As an avid reader of fantasy and Sci-Fi, I was surprised when I found myself so engrossed in the field notes of ethnobotanist Mark Plotkin. Tales of a Shaman’s Apprentice records his research with the indigenous tribes of the Amazon over a 10 year period. The text is divided into small, readable chapters that can be dipped into individually. The whole book reads in an easily accessible narrative as Plotkin moves from one tribe to the next. As well as being filled with an amazing extent of botanical knowledge, the book describes breath-taking scenes of shamanistic rituals and healing ceremonies with electrifying detail; Plotkin’s rare passion for the tribal culture, traditions and deep knowledge of the forest is caught by the reader as he relates the devastating effects of westernisation on the delicate ecosystem maintained by the tribes.
Today, many people are concerned about the loss of the rainforest for reasons relating to conservation and global warming, but Plotkin adds a sense of urgency for another kind of loss: “Every time a shaman dies, it is the equivalent of a whole library burning down;” the shaman of a tribe preserves centuries worth of knowledge on the healing, hallucinogenic and toxic properties of plants yet undiscovered by western society. Not only are we destroying the precious organisms, but the knowledge needed to uncover plants that could provide breakthrough medicines for currently incurable conditions such as Alzheimer’s and many fungal infections. I was amazed to find that things ranging from chewing gum to a cure for herpes are all thanks to the rainforest and its inhabitants!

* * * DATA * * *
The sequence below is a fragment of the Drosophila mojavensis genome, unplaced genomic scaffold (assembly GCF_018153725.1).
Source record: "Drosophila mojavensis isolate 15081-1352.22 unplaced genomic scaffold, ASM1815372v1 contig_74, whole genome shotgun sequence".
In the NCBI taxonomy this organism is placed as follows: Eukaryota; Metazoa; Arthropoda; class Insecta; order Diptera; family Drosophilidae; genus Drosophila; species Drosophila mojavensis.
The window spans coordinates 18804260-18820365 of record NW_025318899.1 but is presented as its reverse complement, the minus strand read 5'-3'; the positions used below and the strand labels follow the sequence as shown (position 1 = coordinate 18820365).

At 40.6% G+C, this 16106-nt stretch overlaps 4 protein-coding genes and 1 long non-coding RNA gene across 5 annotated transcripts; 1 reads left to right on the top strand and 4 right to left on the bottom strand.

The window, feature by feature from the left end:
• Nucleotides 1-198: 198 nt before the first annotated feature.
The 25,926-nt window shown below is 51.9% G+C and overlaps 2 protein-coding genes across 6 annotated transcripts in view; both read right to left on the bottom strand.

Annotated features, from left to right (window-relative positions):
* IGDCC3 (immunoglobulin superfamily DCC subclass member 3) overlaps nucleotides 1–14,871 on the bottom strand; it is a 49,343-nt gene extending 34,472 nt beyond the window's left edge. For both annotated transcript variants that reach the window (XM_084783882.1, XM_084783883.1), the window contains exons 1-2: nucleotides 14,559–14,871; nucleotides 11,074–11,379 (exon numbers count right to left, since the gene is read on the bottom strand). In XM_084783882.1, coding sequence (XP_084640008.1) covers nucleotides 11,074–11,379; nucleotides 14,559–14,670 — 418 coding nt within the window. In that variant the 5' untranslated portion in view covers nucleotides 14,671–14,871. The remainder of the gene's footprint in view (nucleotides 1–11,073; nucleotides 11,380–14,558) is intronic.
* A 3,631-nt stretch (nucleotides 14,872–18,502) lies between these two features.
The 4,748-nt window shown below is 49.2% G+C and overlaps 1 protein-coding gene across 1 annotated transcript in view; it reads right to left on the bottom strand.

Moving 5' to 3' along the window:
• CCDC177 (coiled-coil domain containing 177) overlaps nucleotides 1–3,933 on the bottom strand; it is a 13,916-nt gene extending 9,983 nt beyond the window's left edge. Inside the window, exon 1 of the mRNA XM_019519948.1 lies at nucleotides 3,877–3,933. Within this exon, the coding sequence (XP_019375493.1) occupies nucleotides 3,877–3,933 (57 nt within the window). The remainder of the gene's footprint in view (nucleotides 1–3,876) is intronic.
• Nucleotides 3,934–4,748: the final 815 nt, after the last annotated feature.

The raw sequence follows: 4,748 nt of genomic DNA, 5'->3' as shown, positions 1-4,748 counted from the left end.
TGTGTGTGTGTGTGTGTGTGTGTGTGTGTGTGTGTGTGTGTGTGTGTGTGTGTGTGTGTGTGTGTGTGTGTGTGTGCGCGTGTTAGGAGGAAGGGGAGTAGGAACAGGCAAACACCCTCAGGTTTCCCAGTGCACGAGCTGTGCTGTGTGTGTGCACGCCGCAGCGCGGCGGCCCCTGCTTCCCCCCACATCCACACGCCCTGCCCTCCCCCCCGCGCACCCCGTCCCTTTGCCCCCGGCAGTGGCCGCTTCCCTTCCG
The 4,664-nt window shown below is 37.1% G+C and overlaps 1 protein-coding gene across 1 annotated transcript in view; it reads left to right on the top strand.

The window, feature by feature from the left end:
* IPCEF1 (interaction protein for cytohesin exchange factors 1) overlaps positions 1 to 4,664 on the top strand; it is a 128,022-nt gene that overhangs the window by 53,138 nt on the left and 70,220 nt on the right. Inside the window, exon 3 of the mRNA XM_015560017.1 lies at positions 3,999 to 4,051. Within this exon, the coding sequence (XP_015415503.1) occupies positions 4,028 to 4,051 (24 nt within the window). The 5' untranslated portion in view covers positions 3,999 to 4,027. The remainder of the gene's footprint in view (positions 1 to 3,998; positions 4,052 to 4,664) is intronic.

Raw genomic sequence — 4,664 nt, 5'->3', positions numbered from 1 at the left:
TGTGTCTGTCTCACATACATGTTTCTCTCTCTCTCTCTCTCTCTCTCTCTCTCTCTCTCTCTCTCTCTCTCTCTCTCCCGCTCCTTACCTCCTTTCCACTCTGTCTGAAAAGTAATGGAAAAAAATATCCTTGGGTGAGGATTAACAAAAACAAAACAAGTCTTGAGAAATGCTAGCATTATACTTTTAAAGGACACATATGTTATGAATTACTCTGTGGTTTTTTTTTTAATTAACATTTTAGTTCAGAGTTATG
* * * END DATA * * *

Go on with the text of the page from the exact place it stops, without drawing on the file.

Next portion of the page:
The tragedy of tribal leaders turning away from their rich culture and tradition in favour of jeans and shotguns is laid out in heart braking simplicity as Plotkin describes the damage already done by ‘civilised’ gold miners, missionaries and land owners. Although he manages to document and translate the knowledge of one the Tirio tribes’ shamans and begin a programme for training young shamans within the tribe, there are still lots to be done to ensure the knowledge isn’t lost as tribes become more and more dependent on western medicines and equipment and lose touch with the old ways of life.
Tales of a Shaman’s Apprentice is more than a study of botany and anthropology; it’s a plea for action on the preservation of the rainforest and those who live there for the benefit of the tribes and the future generations of people who will benefit from their knowledge. It is already too late to save many already extinct micro cultures but the individual knowledge of those left is, without doubt, worth the struggle.
Words by Betsy Middleton